A new way of making steel without producing carbon dioxide was proposed in new research out of Great Britain this month. Scientists at the University of Birmingham have proposed using a form of the mineral perovskite that would recycle the carbon dioxide that blast furnaces emit during the steelmaking process. At a large scale, it could reduce emissions by around 90 percent without requiring manufacturers to purchase new equipment or machinery. The mineral can be retrofitted onto existing blast furnaces, the most common method of making steel. So far, the method has been demonstrated in a lab but not at a larger, commercial scale, which will be the crucial test to whether it works or not. That is expected to take place within five years, according to the research.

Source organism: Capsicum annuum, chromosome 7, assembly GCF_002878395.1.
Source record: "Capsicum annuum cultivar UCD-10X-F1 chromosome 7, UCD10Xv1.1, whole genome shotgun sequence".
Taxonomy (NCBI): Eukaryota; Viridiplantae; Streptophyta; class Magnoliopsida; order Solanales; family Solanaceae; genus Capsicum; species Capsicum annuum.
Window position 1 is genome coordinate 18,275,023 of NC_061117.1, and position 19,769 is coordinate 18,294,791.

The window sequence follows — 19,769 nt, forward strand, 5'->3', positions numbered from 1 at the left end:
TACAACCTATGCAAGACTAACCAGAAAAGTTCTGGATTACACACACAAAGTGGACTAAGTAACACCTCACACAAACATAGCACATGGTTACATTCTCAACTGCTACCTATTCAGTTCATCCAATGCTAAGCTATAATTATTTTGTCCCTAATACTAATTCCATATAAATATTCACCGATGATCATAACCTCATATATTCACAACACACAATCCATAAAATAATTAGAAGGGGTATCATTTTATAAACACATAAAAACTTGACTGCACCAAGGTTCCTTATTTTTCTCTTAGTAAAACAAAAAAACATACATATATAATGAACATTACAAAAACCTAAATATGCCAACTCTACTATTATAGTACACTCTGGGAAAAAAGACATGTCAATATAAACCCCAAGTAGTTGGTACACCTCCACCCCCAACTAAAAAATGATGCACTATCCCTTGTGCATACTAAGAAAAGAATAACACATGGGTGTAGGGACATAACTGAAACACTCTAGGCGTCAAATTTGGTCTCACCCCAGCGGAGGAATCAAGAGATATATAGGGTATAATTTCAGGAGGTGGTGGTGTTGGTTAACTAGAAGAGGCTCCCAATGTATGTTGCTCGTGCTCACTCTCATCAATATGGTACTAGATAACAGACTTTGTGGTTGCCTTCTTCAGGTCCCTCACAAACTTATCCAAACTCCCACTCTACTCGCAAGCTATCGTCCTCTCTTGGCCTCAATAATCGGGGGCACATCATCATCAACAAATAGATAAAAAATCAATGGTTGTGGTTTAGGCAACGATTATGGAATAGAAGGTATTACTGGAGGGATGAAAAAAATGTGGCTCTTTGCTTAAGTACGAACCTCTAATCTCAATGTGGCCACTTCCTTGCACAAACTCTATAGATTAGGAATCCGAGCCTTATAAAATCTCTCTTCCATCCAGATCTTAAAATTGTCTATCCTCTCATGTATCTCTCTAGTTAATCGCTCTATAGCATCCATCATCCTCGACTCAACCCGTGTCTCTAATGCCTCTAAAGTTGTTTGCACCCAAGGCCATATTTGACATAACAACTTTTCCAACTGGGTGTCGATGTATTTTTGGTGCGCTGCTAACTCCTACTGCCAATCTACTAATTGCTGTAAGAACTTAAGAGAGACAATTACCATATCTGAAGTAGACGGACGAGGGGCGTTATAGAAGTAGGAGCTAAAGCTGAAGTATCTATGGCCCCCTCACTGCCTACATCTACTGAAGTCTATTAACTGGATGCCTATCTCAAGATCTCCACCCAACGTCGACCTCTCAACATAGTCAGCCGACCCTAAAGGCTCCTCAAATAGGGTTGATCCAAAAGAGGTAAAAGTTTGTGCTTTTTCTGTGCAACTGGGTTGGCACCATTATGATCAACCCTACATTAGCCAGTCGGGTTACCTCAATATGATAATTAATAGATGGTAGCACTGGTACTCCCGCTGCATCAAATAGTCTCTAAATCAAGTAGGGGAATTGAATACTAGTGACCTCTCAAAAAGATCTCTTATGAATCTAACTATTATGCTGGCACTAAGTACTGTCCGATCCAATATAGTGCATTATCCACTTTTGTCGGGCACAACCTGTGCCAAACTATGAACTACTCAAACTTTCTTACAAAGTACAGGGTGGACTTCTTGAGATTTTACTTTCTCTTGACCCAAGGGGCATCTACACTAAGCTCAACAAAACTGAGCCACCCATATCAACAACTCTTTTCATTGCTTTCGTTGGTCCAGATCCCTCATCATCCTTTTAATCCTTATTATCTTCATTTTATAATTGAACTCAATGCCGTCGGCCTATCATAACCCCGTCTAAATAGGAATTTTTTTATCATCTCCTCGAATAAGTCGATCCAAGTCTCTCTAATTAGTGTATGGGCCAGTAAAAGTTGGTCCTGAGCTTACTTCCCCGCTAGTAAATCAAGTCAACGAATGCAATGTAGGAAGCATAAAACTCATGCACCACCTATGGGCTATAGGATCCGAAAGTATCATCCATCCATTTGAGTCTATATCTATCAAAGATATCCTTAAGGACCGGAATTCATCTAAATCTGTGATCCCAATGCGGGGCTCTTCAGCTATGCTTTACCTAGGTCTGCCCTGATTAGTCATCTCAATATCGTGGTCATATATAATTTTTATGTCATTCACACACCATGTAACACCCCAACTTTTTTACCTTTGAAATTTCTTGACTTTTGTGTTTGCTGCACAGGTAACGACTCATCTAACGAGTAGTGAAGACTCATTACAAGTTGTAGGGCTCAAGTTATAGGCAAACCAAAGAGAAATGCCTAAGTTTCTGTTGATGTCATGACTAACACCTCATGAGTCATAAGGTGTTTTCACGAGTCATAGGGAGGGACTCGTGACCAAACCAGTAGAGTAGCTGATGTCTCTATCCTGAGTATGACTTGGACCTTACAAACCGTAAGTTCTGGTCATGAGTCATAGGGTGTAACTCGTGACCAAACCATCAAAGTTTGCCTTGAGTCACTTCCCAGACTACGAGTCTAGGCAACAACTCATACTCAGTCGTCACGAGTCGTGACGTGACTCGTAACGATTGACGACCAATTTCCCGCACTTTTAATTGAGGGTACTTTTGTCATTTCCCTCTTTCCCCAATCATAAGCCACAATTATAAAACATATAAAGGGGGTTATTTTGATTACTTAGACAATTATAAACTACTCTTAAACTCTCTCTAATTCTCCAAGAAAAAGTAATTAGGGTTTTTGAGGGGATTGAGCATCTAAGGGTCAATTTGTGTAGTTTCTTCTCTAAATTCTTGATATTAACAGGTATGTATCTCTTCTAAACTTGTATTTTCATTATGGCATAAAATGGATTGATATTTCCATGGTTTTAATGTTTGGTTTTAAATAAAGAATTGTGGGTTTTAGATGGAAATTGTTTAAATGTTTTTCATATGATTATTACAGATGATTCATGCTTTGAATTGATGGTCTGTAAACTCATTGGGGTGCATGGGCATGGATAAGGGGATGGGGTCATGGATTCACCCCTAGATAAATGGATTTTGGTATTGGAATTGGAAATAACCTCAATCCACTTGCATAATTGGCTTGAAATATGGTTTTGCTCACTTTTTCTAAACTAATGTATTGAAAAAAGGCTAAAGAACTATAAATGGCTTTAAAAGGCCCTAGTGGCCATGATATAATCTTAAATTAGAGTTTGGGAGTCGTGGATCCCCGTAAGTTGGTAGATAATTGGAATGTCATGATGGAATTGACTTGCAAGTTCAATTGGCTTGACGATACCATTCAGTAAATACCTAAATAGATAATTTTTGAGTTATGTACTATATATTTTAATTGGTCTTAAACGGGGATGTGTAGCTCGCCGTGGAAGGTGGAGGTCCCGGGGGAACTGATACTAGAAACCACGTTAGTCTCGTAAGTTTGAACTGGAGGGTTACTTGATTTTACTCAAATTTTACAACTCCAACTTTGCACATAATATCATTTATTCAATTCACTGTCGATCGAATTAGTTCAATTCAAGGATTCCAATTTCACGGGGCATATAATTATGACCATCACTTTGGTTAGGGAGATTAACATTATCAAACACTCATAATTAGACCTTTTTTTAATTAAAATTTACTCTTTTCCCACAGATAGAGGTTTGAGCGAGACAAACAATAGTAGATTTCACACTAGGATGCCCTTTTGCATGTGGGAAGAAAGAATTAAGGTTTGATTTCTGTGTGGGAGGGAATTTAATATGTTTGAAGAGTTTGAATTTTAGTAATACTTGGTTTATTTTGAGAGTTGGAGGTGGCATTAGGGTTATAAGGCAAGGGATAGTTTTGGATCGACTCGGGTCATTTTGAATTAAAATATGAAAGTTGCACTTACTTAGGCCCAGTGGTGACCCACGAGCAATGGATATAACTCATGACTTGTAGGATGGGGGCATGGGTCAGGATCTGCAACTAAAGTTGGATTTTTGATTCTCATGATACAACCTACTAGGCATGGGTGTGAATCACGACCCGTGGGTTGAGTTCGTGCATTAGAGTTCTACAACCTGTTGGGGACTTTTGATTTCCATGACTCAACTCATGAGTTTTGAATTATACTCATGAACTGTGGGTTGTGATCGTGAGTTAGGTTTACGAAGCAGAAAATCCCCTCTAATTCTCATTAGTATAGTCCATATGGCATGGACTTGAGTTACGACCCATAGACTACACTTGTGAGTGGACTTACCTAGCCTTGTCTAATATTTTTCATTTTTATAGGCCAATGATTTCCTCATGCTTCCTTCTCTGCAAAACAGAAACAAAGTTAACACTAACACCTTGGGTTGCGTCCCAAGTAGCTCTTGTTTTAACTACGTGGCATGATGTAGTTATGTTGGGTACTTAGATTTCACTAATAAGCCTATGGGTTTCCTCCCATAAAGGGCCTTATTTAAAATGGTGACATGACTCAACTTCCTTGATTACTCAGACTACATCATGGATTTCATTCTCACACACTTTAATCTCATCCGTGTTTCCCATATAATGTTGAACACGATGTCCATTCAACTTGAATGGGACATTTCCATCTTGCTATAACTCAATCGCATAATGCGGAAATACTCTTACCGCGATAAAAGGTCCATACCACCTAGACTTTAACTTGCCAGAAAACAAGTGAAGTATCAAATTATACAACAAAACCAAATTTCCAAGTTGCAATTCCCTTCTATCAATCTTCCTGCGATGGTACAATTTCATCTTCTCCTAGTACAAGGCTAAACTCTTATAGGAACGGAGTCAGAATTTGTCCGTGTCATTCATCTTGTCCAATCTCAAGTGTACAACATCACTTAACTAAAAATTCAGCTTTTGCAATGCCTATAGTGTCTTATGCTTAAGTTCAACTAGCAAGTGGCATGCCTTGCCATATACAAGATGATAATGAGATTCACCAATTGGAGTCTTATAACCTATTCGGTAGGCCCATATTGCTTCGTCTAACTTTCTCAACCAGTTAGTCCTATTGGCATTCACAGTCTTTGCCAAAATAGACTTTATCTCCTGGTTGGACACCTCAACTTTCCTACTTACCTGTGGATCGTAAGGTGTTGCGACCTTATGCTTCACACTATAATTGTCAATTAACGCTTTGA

The new technology would be much cheaper than the current alternative method, known as green steel, that uses hydrogen to heat the ore. One thing that might hold back the use of the technique is that the mineral crucial to the process, Niobium, is only mined in Brazil and Canada, so major steelmakers in the US and China would have to rely on imports. As I wrote about earlier this month, green steel technology has been advancing in Europe and advocates hope to keep the momentum for adoption going, but educating and marketing the technology is one of the biggest hurdles at the moment. If the proposed technology out of Great Britain does what scientists say it could and is usable at a wide scale, it would be a massive accomplishment in decarbonizing a sector that contributes to about 7 percent of the world’s carbon emissions.